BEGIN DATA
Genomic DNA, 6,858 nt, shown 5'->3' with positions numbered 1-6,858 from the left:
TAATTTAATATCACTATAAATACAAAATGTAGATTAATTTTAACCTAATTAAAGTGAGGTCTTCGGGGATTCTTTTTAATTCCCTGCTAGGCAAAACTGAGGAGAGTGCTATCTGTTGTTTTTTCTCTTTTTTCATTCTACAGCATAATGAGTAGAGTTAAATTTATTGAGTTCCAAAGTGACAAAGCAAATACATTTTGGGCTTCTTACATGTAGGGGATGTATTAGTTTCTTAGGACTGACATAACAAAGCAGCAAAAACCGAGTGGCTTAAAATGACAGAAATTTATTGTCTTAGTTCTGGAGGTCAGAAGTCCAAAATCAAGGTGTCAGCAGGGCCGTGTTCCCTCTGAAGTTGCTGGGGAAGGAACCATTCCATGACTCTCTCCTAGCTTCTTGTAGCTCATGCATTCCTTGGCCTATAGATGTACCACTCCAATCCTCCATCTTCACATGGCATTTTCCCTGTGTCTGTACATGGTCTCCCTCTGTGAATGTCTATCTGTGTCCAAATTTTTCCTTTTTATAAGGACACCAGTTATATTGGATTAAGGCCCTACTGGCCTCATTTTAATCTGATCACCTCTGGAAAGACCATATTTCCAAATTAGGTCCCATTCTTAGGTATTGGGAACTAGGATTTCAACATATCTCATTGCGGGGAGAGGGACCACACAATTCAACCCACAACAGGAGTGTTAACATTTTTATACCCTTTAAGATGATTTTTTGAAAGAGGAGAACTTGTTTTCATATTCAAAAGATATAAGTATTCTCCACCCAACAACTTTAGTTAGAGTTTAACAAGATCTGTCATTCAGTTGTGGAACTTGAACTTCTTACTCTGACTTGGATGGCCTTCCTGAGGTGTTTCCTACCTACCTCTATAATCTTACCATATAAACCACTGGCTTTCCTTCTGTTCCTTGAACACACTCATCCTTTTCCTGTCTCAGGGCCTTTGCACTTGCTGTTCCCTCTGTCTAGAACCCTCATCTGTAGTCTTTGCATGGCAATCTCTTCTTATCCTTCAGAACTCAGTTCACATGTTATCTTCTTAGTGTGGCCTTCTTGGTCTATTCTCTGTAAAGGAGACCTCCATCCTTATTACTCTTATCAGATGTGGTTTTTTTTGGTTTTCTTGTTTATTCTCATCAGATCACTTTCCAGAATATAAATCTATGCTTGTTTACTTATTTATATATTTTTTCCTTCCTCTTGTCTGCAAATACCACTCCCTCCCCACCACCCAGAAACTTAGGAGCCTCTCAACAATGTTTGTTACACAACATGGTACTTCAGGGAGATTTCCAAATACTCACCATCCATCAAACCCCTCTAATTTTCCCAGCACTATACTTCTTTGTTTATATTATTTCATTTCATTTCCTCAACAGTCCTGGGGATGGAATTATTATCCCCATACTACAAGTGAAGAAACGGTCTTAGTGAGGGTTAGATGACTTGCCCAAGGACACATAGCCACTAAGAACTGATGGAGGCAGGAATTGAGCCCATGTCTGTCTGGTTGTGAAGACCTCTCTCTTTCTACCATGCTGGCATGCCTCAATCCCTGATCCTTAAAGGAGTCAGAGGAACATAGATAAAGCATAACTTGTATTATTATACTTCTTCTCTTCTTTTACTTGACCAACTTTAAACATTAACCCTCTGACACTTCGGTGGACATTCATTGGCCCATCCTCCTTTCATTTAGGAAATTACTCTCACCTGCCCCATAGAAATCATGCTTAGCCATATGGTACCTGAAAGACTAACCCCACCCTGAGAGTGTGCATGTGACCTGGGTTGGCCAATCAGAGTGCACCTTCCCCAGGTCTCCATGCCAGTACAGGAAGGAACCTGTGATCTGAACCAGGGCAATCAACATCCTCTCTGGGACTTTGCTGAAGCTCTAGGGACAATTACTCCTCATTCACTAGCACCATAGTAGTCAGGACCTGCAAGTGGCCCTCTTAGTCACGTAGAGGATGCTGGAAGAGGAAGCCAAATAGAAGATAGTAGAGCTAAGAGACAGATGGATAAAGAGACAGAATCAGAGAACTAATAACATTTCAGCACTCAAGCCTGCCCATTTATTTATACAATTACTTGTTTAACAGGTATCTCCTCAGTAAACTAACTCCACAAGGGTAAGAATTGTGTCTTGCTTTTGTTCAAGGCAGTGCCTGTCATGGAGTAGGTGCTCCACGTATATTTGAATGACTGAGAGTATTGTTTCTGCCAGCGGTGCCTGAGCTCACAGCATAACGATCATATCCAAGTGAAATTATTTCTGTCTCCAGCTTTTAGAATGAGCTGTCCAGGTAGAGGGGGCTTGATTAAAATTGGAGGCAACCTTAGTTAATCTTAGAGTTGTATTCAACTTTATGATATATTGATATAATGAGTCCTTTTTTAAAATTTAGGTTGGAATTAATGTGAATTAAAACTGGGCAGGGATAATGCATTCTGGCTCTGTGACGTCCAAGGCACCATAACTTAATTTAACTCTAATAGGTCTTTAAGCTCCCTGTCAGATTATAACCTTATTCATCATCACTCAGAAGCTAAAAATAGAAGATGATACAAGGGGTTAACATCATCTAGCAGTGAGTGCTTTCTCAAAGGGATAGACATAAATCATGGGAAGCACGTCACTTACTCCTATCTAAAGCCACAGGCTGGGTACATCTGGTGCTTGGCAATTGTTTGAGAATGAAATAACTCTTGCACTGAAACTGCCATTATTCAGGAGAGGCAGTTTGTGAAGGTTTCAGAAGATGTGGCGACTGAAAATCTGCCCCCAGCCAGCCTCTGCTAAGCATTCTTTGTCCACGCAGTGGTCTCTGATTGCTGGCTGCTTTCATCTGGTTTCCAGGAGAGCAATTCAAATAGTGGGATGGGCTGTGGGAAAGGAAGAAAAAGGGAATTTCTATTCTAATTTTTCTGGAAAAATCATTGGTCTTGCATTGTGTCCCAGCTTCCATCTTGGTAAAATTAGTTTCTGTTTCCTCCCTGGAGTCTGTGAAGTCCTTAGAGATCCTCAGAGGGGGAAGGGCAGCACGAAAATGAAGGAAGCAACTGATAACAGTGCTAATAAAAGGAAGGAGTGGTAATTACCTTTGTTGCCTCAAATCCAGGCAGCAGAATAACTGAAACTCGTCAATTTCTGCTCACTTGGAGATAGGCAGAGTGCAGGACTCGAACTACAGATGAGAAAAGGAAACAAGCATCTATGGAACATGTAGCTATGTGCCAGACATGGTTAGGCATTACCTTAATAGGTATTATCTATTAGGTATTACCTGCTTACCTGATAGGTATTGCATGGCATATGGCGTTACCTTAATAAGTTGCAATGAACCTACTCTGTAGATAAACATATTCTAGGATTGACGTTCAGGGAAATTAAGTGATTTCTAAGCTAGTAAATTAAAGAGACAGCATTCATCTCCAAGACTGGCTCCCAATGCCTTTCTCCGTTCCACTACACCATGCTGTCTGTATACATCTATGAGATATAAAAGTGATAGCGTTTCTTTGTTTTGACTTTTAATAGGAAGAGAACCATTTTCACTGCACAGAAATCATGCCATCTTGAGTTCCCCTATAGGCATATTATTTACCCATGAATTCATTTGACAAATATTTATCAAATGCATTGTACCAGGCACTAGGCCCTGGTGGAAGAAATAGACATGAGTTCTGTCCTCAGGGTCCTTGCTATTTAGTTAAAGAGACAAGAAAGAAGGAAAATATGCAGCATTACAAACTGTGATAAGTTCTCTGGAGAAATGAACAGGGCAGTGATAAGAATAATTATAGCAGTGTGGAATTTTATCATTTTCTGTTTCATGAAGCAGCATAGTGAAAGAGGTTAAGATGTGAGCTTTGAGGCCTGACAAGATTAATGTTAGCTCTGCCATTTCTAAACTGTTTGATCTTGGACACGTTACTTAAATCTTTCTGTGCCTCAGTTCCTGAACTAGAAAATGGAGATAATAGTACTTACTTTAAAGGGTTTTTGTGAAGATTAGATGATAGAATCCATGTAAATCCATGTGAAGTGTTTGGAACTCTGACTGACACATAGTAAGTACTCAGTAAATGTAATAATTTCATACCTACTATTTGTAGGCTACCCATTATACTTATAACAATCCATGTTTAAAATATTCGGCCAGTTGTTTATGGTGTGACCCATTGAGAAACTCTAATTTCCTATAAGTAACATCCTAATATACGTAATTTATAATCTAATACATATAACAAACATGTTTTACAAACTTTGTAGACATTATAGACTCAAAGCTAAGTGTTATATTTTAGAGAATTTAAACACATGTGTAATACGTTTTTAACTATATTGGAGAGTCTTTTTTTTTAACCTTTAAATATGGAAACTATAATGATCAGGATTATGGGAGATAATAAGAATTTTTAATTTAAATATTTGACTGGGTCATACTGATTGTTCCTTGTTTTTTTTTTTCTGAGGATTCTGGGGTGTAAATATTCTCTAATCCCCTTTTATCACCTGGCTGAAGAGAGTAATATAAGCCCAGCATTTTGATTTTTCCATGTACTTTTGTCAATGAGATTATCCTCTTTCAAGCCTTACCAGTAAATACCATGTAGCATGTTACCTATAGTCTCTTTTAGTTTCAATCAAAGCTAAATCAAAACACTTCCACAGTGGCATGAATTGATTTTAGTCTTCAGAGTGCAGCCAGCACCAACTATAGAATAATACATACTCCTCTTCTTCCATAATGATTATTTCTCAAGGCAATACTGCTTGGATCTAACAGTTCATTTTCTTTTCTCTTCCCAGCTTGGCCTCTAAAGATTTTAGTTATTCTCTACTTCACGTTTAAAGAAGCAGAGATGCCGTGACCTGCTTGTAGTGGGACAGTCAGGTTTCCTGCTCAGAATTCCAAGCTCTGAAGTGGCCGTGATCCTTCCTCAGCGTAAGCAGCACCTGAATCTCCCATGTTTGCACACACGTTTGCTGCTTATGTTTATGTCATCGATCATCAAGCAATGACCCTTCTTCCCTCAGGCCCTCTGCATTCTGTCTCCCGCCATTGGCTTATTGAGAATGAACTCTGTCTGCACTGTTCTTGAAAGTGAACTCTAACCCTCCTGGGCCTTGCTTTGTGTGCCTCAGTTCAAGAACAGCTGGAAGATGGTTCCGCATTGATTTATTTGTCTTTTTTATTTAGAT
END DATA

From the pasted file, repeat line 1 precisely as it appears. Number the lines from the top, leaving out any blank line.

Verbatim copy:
Genomic DNA, 6,858 nt, shown 5'->3' with positions numbered 1-6,858 from the left: